Top scientists from around the world, including experts from the FDA and the World Health Organization, dismissed the need for booster injections of the coronavirus vaccine on Monday.
In a review published in the leading medical journal The Lancet, scientists argued that booster shots are unnecessary in the general population as vaccines still remain highly effective in preventing serious illness and death. They also mentioned the urgent need to administer doses to unvaccinated people around the world to save lives and prevent the emergence of more dangerous variants.
The review comes as the United States approaches the Biden administration’s controversial start date for a booster launch, recommended eight months after the second individual shot of Pfizer or Moderna COVID-19 vaccines. The report also comes a week after the White House announced a massive push towards mandatory vaccination among nearly two-thirds of the U.S. workforce, as pockets of unvaccinated individuals continue to cause high numbers of hospitalizations and deaths nationwide.
The FDA’s external expert panel will hold a highly anticipated meeting this Friday to discuss Pfizer’s application for a booster dose.
The 18 co-authors of the Lancet review include Marion Gruber, director of the FDA vaccines office, and Philip Krause, her deputy at the agency, both of whom announced they would resign in the fall, reportedly in part due to of their opposition to the Biden administration’s recovery plan. The review was also written by several experts from the World Health Organization, who called for a global moratorium on booster shots in order to maximize vaccinations around the world, especially in developing countries, where vaccination rates remain very low.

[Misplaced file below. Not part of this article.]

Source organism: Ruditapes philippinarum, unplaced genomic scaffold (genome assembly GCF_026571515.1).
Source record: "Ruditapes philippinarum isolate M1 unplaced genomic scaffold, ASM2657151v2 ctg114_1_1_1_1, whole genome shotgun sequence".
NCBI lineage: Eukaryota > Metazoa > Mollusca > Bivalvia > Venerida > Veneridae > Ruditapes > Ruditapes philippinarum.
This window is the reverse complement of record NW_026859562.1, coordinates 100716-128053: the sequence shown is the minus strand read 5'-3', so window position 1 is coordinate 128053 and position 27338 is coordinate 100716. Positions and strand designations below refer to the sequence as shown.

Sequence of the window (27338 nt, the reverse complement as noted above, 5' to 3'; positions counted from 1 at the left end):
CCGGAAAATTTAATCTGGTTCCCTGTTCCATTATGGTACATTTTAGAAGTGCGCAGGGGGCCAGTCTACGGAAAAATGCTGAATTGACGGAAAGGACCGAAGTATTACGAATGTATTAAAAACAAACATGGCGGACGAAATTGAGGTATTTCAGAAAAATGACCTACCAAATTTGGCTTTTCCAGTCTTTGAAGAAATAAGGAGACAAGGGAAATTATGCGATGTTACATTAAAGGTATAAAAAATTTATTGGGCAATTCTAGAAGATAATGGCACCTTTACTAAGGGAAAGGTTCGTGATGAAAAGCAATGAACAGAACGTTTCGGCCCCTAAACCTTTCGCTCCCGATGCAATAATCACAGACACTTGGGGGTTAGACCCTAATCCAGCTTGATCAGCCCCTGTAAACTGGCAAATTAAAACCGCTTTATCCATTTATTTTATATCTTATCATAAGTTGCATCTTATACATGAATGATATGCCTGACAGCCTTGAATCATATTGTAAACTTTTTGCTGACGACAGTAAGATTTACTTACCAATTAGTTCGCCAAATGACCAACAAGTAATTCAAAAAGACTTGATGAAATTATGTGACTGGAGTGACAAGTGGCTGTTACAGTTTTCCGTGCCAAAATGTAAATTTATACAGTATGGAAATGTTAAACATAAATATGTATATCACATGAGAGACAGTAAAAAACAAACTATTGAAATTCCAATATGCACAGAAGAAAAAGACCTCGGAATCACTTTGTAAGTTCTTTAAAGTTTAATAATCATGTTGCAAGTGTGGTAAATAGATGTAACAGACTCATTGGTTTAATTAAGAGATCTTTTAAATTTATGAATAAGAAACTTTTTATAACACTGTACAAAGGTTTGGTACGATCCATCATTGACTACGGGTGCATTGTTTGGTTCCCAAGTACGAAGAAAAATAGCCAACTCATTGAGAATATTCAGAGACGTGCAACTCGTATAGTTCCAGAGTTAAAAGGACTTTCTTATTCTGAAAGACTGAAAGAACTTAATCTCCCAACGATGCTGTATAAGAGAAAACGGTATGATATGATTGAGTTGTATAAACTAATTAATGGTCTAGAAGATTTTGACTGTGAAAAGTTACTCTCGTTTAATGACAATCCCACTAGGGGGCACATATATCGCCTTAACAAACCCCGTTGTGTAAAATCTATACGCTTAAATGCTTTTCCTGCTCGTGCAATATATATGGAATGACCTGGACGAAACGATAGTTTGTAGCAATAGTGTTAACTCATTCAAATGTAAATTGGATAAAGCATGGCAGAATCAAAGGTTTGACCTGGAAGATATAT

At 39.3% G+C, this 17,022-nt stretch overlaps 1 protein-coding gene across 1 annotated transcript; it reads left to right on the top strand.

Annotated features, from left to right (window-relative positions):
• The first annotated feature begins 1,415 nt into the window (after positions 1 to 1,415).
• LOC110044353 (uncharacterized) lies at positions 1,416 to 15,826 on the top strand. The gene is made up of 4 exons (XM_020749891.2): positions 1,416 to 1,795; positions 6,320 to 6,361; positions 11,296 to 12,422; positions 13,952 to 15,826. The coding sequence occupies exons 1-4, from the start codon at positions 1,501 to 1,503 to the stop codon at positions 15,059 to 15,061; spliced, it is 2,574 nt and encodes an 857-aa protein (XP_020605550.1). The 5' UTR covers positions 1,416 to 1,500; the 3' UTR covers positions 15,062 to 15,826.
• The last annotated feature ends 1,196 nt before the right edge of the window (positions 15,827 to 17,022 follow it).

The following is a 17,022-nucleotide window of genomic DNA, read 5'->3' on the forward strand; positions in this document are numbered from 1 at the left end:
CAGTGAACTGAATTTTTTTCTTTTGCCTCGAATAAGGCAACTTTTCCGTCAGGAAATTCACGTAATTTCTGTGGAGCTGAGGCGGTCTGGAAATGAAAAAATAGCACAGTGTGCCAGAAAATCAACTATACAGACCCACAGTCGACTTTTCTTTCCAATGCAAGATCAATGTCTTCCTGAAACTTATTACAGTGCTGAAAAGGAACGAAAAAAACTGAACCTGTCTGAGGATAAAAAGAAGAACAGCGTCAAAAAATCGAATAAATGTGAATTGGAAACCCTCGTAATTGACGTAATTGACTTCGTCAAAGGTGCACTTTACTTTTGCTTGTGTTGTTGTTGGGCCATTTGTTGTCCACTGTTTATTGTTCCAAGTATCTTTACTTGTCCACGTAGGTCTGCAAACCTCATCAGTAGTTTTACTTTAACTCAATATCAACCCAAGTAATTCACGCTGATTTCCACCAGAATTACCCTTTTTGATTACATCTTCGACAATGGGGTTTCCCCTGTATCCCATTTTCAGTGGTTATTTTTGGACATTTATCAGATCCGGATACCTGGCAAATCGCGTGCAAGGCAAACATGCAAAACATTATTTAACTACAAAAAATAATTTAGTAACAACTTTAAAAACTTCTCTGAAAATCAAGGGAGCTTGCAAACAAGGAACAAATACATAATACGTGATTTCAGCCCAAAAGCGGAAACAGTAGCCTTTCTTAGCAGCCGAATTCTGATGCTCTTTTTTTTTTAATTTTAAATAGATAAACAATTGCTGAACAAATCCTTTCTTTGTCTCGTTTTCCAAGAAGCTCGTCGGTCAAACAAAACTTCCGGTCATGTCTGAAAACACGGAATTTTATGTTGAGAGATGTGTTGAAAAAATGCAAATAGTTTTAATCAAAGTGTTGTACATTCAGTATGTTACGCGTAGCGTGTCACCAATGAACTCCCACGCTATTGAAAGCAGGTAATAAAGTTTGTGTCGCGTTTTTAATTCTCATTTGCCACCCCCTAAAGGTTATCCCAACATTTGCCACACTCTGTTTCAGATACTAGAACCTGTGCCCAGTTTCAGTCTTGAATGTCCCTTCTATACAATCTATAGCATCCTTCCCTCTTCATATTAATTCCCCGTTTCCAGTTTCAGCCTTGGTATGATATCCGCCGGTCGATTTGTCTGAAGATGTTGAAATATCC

The Lancet paper examines the current evidence on the protection afforded by existing vaccines. While the vaccines all offer less protection against infection with the Delta variant than the previously dominant Alpha, they still offer excellent protection against serious disease. And while the ability to prevent infection or even symptomatic disease may decline over time, the protection against serious illness appears to be strong so far.
Three CDC reports released last week confirmed these findings in most age groups, with a more significant decline in people aged 75 and over. One of the studies looked at nearly 570,000 cases of COVID-19 in the United States from April to July, showing that unvaccinated people were nearly 5 times more likely to be infected and more than 10 times more likely to be hospitalized or die than to people who have received a vaccine.
“Current evidence, therefore, does not appear to show the need for enhancement in the general population, where efficacy against severe disease remains high,” the Lancet authors wrote.
Data from Israel, which has already started launching booster doses, showed increased protection against infections and serious illness after a third shot of the Pfizer vaccine, originally given in two doses. But the Lancet authors noted that data was only collected for one week after the booster dose was administered, and it is unclear how long this protection will last.
The Lancet authors argued that boosters may eventually be needed if immunity wanes over time, but more research is needed to determine when this will be needed. For now, they argued, there is a more urgent need to administer existing doses among the unvaccinated. They also suggested that booster doses designed specifically against the major circulating variants of the coronavirus could be more potent and longer-lasting.
“While some benefit may eventually be gained from the enhancement, it will not outweigh the benefits of providing initial protection to the unvaccinated,” the authors wrote. “If vaccines are distributed where they would do best, they could accelerate the end of the pandemic by inhibiting the further evolution of the variants.”
Mike Ryan, head of WHO’s health emergencies program, condemned the launch of booster vaccinations on tough terms last month. “We are planning to distribute extra life jackets to people who already have life jackets, while we are leaving other people to drown without a single life jacket,” Ryan said. “This is reality.”
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